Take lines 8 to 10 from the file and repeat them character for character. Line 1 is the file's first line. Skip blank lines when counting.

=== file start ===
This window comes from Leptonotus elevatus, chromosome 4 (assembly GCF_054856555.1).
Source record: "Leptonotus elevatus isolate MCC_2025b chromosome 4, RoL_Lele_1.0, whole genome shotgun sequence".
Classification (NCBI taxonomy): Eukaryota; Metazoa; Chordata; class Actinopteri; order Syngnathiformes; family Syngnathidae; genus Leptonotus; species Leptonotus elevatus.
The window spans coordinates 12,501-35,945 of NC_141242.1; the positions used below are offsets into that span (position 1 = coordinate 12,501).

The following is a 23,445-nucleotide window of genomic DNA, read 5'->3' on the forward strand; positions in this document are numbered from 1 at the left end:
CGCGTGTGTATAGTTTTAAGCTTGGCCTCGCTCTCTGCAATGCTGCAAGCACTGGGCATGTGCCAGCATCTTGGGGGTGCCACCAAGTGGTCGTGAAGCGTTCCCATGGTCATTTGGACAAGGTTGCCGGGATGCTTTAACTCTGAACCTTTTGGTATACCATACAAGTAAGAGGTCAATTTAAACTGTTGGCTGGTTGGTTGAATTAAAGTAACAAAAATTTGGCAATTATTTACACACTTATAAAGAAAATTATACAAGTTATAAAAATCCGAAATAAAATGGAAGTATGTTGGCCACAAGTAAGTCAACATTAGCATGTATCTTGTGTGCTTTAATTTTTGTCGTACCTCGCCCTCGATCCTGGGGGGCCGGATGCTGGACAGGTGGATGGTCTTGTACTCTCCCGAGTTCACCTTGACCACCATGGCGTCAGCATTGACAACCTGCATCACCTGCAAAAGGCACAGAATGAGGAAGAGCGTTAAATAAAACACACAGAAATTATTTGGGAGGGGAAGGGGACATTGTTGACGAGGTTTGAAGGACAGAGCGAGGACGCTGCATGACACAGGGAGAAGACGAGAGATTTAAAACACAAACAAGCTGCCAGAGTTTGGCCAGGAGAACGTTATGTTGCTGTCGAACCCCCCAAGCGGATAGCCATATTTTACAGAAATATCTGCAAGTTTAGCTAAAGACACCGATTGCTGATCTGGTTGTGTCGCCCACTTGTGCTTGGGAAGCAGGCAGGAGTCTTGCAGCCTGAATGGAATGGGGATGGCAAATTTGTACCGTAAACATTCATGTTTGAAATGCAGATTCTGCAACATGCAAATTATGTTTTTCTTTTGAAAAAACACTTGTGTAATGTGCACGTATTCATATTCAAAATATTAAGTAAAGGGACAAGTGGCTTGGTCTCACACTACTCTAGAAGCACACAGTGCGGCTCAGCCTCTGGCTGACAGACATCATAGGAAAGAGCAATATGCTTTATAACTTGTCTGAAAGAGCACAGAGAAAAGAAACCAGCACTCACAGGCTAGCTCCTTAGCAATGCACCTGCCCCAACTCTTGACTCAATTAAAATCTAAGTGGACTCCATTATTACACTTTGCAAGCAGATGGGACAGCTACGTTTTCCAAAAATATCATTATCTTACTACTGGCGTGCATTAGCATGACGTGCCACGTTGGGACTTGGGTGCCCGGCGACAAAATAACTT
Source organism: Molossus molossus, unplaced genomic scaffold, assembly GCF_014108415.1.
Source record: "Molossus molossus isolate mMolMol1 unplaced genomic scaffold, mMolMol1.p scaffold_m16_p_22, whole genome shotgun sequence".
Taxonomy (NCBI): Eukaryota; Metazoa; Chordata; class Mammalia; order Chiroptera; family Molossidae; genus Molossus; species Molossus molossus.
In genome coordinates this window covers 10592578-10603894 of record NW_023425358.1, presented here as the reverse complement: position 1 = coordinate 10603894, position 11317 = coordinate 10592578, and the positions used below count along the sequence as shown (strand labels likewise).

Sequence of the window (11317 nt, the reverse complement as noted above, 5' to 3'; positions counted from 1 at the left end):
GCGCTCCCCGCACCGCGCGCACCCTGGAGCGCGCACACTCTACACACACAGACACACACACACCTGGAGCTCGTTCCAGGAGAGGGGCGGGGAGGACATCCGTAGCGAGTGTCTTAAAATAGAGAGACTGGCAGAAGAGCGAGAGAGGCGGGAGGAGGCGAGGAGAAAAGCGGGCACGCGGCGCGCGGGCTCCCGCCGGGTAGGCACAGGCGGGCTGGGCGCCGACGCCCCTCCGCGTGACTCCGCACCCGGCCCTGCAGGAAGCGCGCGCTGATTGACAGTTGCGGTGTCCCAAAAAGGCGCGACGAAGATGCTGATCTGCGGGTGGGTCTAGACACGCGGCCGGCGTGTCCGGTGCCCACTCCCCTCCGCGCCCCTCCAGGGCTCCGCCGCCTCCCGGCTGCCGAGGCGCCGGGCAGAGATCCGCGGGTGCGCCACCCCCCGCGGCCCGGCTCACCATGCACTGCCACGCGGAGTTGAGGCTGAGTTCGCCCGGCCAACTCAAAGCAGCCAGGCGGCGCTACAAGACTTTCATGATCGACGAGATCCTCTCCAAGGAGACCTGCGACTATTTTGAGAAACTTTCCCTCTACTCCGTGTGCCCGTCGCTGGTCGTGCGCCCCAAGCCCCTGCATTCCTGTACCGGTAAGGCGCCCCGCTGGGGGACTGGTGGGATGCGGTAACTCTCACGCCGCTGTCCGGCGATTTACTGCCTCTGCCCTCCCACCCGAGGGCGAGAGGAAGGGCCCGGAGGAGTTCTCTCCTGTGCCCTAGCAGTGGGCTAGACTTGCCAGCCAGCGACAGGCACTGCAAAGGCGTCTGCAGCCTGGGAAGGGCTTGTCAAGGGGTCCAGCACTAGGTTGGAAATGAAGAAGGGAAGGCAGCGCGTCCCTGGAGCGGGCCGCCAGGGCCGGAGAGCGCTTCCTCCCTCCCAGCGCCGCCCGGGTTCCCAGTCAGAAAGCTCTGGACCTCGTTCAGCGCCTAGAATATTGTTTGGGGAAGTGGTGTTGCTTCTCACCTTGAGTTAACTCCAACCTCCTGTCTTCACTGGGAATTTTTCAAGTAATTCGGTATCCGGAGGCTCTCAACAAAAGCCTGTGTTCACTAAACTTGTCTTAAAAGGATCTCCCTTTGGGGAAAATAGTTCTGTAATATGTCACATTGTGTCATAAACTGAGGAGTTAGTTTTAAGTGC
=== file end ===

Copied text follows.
Source record: "Molossus molossus isolate mMolMol1 unplaced genomic scaffold, mMolMol1.p scaffold_m16_p_22, whole genome shotgun sequence".
Taxonomy (NCBI): Eukaryota; Metazoa; Chordata; class Mammalia; order Chiroptera; family Molossidae; genus Molossus; species Molossus molossus.
In genome coordinates this window covers 10592578-10603894 of record NW_023425358.1, presented here as the reverse complement: position 1 = coordinate 10603894, position 11317 = coordinate 10592578, and the positions used below count along the sequence as shown (strand labels likewise).